A Paradoxical Pilgrimage
For Ruth Frame Van Reken '69, R.N. '67, the tipping point came when her eldest daughter Sheri Van Reken Underhill '92 left home at age 14 to attend high school in the United States. Home at the time was Liberia, where Ruth and her husband, David '67, served as medical missionaries.
Watching Sheri board the plane, Ruth felt the same “choking feeling” she had experienced decades earlier when, at age six, she left her own parents—Charles '40 and Betty Varnell Frame '39, missionaries in Nigeria—to attend boarding school.
The sad memory surprised Ruth. She had always loved life as a missionary kid. Ruth explored these contradictory feelings through journaling, realizing that Jesus himself allows for the paradoxical coexistence of pain and faith. Her entries eventually became the book Letters Never Sent: A Global Nomad’s Journey from Hurt to Healing.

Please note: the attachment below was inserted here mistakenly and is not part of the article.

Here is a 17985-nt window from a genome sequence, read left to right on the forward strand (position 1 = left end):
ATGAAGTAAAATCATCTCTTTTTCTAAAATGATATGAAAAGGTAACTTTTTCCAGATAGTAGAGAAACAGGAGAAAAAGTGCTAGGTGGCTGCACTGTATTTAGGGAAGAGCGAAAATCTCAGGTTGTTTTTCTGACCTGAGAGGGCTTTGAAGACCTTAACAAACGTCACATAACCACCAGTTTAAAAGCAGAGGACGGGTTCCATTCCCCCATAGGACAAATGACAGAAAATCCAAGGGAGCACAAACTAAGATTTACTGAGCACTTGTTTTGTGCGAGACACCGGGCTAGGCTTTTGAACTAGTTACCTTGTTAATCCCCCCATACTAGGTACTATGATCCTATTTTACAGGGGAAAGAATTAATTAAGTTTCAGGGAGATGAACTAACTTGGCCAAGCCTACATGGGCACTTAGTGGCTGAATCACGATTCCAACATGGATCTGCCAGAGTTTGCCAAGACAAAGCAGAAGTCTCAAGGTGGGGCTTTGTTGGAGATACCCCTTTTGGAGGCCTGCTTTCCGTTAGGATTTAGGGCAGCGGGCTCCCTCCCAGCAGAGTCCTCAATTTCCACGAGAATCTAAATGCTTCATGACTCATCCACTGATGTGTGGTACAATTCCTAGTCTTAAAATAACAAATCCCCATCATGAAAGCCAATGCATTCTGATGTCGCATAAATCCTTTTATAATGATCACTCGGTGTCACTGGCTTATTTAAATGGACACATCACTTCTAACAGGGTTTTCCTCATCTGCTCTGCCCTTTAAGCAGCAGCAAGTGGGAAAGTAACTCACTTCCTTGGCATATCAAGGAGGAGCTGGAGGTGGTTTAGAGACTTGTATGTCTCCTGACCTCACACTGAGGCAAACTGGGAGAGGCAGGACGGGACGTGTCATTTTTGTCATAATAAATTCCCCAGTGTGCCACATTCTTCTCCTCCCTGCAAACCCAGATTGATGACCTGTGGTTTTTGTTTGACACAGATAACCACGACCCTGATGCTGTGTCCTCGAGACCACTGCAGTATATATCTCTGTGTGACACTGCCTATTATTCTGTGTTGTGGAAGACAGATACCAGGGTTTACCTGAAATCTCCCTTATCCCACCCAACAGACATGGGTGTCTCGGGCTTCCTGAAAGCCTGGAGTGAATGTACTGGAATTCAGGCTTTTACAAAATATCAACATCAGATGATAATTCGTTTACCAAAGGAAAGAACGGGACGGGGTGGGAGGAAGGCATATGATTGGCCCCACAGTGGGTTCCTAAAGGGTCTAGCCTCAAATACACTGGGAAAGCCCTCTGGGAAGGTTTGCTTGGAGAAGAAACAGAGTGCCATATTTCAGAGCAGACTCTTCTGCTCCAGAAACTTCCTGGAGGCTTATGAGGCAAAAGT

Ruth has devoted her life to studying the story of pilgrimage, initially focusing on third culture kids (TCKs). First identified by sociologist Ruth Hill Useem in the late 1950s, “third culture kids” have parents who live and work abroad and who spend their developmental years outside their passport country. Ruth Van Reken has proposed the alternative, more broadly defined term “cross-cultural kid” (CCK) to describe individuals who have lived in two or more cultural environments during developmental years.
Ruth seeks to help cross-cultural sojourners navigate their own paradoxical stories of pilgrimage, including the challenges of multiple cycles of separation and loss, while at the same time welcoming with joy the many gifts also received. With David C. Pollock and Michael V. Pollock, Ruth coauthored Third Culture Kids: Growing Up Among Worlds, widely considered the “TCK bible.”
At commencement in May, Wheaton will confer Ruth with an honorary doctorate for her legacy.